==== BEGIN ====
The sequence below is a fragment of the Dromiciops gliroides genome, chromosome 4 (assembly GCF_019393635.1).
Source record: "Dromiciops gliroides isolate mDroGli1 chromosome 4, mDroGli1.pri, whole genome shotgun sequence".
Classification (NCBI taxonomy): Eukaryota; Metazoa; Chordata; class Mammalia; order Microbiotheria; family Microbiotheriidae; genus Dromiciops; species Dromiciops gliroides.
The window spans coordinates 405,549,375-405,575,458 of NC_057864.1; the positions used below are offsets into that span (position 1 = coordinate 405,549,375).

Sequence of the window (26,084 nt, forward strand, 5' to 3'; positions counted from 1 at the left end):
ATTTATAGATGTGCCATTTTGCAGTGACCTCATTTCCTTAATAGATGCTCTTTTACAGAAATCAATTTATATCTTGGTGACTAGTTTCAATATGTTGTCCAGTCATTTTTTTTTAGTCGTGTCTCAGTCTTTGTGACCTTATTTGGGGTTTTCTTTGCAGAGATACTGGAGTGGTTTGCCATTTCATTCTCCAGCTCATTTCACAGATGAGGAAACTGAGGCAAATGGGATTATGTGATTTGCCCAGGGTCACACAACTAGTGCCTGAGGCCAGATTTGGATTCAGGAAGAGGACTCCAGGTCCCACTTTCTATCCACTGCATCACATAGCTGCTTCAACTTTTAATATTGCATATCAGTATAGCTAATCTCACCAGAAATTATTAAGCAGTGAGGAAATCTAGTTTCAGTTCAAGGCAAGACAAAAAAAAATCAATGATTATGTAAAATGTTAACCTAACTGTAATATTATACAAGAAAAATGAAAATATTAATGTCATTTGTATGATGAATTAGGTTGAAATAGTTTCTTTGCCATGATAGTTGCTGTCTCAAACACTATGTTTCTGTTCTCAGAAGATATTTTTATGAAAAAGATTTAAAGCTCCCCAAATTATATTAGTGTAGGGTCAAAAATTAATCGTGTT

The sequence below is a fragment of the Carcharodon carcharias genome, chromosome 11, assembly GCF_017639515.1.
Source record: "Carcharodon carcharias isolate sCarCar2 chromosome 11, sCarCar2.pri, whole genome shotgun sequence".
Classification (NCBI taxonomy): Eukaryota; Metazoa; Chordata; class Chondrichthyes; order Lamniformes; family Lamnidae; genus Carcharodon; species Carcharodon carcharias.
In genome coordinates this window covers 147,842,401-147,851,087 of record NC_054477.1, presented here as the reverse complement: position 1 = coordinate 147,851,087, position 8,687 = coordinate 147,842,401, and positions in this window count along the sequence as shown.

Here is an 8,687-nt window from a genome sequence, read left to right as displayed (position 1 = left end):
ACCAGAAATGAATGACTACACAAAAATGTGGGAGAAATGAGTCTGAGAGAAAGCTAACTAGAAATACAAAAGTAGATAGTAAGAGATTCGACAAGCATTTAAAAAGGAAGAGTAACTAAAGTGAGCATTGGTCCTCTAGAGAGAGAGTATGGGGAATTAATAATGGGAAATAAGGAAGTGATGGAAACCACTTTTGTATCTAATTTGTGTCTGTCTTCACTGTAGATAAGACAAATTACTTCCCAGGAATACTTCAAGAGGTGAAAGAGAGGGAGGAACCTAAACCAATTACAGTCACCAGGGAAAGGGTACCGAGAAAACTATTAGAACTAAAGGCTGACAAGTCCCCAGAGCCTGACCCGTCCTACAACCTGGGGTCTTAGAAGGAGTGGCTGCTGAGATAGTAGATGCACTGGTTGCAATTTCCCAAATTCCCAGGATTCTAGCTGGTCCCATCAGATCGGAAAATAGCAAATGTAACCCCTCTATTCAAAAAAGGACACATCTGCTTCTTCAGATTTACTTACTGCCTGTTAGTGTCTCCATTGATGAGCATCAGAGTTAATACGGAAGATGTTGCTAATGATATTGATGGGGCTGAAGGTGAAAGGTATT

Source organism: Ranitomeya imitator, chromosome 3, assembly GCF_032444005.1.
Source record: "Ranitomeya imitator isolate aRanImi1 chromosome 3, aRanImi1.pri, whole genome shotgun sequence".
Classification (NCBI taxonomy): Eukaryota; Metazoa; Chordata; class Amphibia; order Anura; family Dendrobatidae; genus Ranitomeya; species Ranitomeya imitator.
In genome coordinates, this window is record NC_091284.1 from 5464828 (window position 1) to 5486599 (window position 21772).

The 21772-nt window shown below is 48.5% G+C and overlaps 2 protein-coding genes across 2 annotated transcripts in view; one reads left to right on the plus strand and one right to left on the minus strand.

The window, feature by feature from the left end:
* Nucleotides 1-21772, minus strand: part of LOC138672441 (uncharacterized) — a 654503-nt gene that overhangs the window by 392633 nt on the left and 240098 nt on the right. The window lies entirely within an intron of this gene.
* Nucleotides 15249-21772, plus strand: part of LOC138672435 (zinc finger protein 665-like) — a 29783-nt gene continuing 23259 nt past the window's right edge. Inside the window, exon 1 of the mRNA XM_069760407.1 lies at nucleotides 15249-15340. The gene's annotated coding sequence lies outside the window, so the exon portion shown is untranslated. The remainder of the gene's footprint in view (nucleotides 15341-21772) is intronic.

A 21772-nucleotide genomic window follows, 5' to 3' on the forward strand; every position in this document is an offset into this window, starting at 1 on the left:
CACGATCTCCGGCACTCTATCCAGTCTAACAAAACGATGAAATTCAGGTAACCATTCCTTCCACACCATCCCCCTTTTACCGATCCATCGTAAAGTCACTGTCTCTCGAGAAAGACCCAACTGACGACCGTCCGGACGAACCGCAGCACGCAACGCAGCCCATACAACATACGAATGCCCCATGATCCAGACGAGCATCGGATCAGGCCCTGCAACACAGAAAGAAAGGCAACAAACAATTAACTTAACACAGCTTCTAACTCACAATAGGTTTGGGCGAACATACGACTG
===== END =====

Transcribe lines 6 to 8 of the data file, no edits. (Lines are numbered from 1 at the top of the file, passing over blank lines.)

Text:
ATTTATAGATGTGCCATTTTGCAGTGACCTCATTTCCTTAATAGATGCTCTTTTACAGAAATCAATTTATATCTTGGTGACTAGTTTCAATATGTTGTCCAGTCATTTTTTTTTAGTCGTGTCTCAGTCTTTGTGACCTTATTTGGGGTTTTCTTTGCAGAGATACTGGAGTGGTTTGCCATTTCATTCTCCAGCTCATTTCACAGATGAGGAAACTGAGGCAAATGGGATTATGTGATTTGCCCAGGGTCACACAACTAGTGCCTGAGGCCAGATTTGGATTCAGGAAGAGGACTCCAGGTCCCACTTTCTATCCACTGCATCACATAGCTGCTTCAACTTTTAATATTGCATATCAGTATAGCTAATCTCACCAGAAATTATTAAGCAGTGAGGAAATCTAGTTTCAGTTCAAGGCAAGACAAAAAAAAATCAATGATTATGTAAAATGTTAACCTAACTGTAATATTATACAAGAAAAATGAAAATATTAATGTCATTTGTATGATGAATTAGGTTGAAATAGTTTCTTTGCCATGATAGTTGCTGTCTCAAACACTATGTTTCTGTTCTCAGAAGATATTTTTATGAAAAAGATTTAAAGCTCCCCAAATTATATTAGTGTAGGGTCAAAAATTAATCGTGTT

The sequence below is a fragment of the Carcharodon carcharias genome, chromosome 11, assembly GCF_017639515.1.
Source record: "Carcharodon carcharias isolate sCarCar2 chromosome 11, sCarCar2.pri, whole genome shotgun sequence".